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Over the final week of 2012, WEEI.com will count down the top 10 stories of the year in Boston sports. This entry in the countdown is No. 5: the Celtics‘ loss to the Heat in the Eastern Conference finals.

Check out our previous entries:
No. 10: NHL lockout
No. 9: Wes Welker’s up-and-down year
No. 8: Bruins’ early playoff elimination
No. 7: Ray Allen’s departure from Celtics
No. 6: Tim Thomas’ political controversy and sabbatical

The Celtics were one victory away from advancing to the NBA finals. But what stood in the way, LeBron James and the Miami Heat, turned out to be more than the Big Three and the rest of the Celtics could handle.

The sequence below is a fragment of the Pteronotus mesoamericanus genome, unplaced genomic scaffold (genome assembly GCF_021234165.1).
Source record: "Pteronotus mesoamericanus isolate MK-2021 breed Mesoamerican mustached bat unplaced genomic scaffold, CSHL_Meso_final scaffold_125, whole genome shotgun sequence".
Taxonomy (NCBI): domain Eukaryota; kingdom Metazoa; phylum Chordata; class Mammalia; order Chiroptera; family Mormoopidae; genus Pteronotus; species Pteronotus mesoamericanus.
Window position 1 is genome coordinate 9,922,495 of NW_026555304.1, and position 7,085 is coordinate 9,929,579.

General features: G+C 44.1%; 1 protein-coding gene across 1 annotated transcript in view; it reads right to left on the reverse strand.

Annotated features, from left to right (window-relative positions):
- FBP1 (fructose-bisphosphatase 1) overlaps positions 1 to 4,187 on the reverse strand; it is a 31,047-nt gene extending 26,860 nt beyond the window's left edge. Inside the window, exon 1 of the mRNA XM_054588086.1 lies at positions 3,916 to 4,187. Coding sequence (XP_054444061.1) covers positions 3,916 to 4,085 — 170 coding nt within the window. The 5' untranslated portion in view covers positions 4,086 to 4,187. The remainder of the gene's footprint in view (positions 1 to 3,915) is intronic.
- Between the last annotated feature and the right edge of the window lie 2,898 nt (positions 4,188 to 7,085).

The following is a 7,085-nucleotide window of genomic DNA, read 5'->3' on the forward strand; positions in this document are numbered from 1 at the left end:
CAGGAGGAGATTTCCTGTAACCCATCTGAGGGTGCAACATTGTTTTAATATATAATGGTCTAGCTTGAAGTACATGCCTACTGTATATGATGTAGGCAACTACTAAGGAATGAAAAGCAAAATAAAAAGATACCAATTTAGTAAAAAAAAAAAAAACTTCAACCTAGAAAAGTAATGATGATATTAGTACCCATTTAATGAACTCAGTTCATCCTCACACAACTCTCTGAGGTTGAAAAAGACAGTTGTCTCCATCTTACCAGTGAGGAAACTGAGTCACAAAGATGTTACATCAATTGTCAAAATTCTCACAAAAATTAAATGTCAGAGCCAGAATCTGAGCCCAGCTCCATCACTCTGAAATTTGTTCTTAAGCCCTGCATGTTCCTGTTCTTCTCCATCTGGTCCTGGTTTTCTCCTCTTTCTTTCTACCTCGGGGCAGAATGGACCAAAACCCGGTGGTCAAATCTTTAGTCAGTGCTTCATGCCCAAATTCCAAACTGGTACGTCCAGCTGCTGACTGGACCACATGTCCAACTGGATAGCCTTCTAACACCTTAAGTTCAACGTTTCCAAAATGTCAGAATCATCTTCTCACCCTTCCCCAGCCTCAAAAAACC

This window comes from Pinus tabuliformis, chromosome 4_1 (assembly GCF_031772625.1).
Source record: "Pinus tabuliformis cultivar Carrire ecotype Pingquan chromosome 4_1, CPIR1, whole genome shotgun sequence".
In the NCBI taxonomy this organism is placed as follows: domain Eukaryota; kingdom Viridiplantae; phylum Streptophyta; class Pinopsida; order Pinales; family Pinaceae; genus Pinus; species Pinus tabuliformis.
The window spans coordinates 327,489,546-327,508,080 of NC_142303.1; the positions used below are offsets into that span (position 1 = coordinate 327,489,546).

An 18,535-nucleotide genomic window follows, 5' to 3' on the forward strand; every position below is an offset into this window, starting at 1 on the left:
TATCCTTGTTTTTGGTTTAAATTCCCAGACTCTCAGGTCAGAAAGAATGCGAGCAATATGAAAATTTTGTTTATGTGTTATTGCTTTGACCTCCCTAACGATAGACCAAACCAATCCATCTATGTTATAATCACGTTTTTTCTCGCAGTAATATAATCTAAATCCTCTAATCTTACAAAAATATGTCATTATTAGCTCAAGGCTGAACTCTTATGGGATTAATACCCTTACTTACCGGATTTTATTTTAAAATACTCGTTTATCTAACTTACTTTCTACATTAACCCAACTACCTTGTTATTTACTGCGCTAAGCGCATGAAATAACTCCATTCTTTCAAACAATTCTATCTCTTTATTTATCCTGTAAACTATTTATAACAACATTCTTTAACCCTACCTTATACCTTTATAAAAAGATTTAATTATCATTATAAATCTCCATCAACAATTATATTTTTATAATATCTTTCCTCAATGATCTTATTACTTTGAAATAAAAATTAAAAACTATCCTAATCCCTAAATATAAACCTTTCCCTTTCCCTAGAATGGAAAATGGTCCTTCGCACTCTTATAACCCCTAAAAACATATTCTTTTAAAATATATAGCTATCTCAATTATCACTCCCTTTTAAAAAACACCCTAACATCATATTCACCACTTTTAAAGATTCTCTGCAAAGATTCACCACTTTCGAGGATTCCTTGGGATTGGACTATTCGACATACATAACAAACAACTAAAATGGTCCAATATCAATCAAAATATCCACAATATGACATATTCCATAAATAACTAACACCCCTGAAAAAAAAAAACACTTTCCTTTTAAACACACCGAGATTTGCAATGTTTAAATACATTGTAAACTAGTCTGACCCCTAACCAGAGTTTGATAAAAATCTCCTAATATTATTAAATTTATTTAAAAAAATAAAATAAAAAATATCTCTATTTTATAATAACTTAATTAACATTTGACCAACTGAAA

A 101-88 defeat in Game 7 of the Eastern Conference finals put an abrupt end to a playoff run that looked like it had legs after a comeback season from the Celtics, who were under .500 at the All-Star break of a lockout-shortened season.

The C’€™s battled injury issues all season. Jeff Green and Chris Wilcox had season-ending heart ailments. Jermaine O’Neal had his season end early, and Avery Bradley missed the Heat series. Even as the playoffs began, a sprained MCL slowed down Paul Pierce and bone spurs kept Ray Allen off the floor.

After finishing first in the Atlantic Division at 39-27, the Celtics took down the Hawks in six games in the first round of the Eastern Conference playoffs. They went on to get by the 76ers in a seven-game series and line things up for a big series with the Heat.